About Today

Saint Thomas Aquinas By 18th-century Portuguese School (Veritas Art Auctioneers) [Public domain], via Wikimedia Commons

January 28

Saint Thomas Aquinas, Priest and Doctor of the Church

Memorial

“Everything imperfect must proceed from something perfect: therefore the First Being must be most perfect. Everything is perfect inasmuch as it is in actuality; imperfect, inasmuch as it is in potentiality, with privation of actuality. That then which is nowise in potentiality, but is pure actuality, must be most perfect; and such is God.” [1]

For human beings perfection is found in discipleship to Christ.

St. Thomas Aquinas was born in Aquino, Italy, in 1225, the youngest son of Count Landulf. St. Aquinas received his education at the Abbey of Montecassino and at the University of Naples. In 1244, St. Aquinas entered the Dominican Order. He traveled to Paris and Cologne, studying under St. Albert the Great. He became a Master of Theology at Paris and subsequently, taught there and in Italy. He wrote a series of commentaries on the newly translated works of Aristotle to guide Christians in their reading of them. He wrote the Summa theologiae and much of the liturgy for the feast of Corpus Christi. He was declared a Doctor of the Church in 1567 by Pius V who called him the Doctor Angelicus. [2][3][4][5]

Written by Sarah Ciotti
Reviewed by Fr. Hugh Feiss, OSB, STD

[1] St. Thomas Aquinas, “That God is Universal Perfection,” in Of God and His Creatures, 64, www.ccel.org.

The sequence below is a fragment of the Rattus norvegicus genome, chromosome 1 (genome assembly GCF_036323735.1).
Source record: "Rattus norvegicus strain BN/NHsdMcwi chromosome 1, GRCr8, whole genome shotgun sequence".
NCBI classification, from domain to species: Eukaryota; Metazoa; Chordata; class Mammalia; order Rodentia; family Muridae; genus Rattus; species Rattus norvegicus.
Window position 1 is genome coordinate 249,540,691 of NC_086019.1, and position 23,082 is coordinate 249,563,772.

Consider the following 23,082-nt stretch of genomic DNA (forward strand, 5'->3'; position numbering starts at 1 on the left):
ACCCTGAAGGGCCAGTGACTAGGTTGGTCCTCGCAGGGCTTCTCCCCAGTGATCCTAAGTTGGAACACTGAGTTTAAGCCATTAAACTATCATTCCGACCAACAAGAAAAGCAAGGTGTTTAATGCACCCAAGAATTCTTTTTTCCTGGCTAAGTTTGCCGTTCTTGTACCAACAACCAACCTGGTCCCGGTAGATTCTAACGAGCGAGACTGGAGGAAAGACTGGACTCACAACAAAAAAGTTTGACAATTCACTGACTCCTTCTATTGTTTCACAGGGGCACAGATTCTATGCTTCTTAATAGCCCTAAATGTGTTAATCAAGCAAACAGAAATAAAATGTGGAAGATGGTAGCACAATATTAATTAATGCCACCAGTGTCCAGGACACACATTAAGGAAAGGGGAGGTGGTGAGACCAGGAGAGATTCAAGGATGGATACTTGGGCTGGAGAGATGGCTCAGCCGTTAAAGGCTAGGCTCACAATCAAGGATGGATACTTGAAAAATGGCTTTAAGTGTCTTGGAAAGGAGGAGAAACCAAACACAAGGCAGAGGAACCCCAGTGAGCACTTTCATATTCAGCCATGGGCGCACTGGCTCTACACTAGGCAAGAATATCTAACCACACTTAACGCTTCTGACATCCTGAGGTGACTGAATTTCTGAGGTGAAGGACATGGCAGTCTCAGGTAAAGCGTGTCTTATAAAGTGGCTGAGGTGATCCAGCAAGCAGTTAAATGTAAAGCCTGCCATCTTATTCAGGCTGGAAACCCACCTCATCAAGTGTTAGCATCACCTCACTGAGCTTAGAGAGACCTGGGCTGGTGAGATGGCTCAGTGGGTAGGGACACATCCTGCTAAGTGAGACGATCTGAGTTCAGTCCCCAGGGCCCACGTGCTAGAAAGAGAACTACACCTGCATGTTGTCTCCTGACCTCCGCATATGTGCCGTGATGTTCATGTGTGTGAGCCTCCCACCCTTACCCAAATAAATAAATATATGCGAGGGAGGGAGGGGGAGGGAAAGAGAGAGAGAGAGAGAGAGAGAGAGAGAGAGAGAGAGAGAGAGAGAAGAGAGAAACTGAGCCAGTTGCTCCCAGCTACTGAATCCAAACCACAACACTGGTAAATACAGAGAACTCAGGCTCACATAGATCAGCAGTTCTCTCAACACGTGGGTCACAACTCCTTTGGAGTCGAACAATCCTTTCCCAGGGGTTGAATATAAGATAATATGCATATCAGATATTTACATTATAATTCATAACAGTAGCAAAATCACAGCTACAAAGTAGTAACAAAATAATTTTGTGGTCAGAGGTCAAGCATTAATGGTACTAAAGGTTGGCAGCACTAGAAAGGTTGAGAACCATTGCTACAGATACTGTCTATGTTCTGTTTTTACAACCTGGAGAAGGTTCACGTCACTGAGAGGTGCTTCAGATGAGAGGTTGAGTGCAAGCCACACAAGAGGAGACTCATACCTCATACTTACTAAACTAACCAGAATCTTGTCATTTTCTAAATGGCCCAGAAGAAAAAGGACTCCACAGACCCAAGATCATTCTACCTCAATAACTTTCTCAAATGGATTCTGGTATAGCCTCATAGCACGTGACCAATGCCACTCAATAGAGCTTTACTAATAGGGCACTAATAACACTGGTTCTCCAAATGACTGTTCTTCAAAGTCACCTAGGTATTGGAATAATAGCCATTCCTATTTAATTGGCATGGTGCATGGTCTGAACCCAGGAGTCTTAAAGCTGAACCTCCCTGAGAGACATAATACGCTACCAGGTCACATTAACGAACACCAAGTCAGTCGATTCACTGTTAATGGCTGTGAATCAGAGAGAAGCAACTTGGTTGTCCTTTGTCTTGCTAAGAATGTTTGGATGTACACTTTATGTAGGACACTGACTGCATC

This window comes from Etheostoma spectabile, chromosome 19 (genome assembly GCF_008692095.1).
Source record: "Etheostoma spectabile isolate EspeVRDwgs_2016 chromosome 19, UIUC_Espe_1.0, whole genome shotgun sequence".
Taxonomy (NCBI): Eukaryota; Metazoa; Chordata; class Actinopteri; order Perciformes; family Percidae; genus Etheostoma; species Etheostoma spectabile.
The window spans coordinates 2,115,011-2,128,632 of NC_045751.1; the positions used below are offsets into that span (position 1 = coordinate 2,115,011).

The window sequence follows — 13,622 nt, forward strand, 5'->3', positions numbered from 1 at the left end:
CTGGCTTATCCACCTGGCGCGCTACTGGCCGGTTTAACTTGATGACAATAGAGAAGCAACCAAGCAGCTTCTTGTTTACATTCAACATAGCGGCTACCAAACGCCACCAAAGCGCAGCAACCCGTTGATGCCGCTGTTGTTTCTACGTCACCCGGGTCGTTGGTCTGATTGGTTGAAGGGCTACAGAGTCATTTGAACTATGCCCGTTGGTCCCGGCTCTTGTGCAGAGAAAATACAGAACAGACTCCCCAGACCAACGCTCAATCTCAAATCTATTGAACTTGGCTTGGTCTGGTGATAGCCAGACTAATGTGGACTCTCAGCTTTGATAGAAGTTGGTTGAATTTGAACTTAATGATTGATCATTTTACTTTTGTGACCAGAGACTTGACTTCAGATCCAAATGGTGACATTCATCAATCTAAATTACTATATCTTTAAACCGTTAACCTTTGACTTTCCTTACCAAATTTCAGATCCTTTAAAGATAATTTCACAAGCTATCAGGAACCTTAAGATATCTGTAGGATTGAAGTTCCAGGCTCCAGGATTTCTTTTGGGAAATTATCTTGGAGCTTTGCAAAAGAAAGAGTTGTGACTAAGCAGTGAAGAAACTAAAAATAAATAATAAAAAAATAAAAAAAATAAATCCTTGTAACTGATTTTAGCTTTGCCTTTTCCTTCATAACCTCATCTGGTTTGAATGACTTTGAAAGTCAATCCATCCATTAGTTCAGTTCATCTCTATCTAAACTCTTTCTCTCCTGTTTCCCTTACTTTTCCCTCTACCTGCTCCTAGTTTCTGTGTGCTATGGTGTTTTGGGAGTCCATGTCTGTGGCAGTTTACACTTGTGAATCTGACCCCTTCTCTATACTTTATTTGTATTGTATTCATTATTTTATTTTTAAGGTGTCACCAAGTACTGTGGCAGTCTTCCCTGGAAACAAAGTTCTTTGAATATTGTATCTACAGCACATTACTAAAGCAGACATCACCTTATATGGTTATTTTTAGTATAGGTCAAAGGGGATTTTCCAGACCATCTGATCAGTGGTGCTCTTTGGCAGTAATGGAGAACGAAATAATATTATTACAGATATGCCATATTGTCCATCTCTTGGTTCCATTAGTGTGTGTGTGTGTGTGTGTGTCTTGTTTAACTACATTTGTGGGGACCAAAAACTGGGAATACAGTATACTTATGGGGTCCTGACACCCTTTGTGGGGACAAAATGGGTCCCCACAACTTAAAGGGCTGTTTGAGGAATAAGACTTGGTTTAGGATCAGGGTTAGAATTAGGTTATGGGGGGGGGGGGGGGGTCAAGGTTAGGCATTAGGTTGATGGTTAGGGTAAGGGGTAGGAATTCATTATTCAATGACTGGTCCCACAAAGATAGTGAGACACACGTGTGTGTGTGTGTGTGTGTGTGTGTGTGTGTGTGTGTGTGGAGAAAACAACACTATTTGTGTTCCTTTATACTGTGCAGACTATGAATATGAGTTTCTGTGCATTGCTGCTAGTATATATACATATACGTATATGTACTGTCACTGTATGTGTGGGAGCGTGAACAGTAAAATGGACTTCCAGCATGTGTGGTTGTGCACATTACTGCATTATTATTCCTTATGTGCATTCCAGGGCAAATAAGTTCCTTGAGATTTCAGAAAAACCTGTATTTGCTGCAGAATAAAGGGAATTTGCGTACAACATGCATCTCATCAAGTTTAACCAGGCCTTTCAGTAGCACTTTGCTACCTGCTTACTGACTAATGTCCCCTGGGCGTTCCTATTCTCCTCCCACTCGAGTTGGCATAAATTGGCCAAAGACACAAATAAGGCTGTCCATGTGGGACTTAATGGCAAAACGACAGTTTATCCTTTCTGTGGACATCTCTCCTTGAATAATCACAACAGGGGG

[2] Benedict XVI, General Audience, June 2, 2010.
[3] F.L. Cross and E.A. Livingstone, The Oxford Dictionary of the Christian Church (London: Oxford University Press, 1974), 1371-1373.
[4] Fr. Hugh Feiss, OSB, The Martyrology of the Monastery of the Ascension, 2008.
[5] Catholicpedia: The Original Catholic Encyclopedia (1917) for iPhone, iPad, and iPod Touch. s.v. “St. Thomas Aquinas.”

The English translation of The Liturgy of the Hours (Four Volumes) ©1974, International Commission on English in the Liturgy Corporation. Readings and Old and New Testament Canticles (except the Gospel Canticles) are from the New American Bible © 1970 Confraternity of Christian Doctrine, Washington, D.C.. Used with permission. All rights reserved. The DivineOffice.org website, podcast, apps and all related media follows the liturgical calendar for the United States. The 1970 edition of the New American Bible as published in the Liturgy of the Hours is approved for use only in the United States. DivineOffice.org website, podcast, apps and all related media is © 2006-2022 Surgeworks, Inc. All rights reserved.

Invitatory

https://media.blubrry.com/divineoffice/traffic.libsyn.com/divineoffice/divine-ip-common-of-doctors.psalm095.mp3Podcast: Play in new window | Download (Duration: 4:13 — 3.5MB)Lord, open my lips. — And my mouth will proclaim your praise. Ant. Come, let us worship the Lord, fount of all wisdom, alleluia. Psalm 95 Come, let us sing to the Lord and shout with joy to the Rock who saves us. Let us… Enter Prayer

Liturgy of the Hours for November 29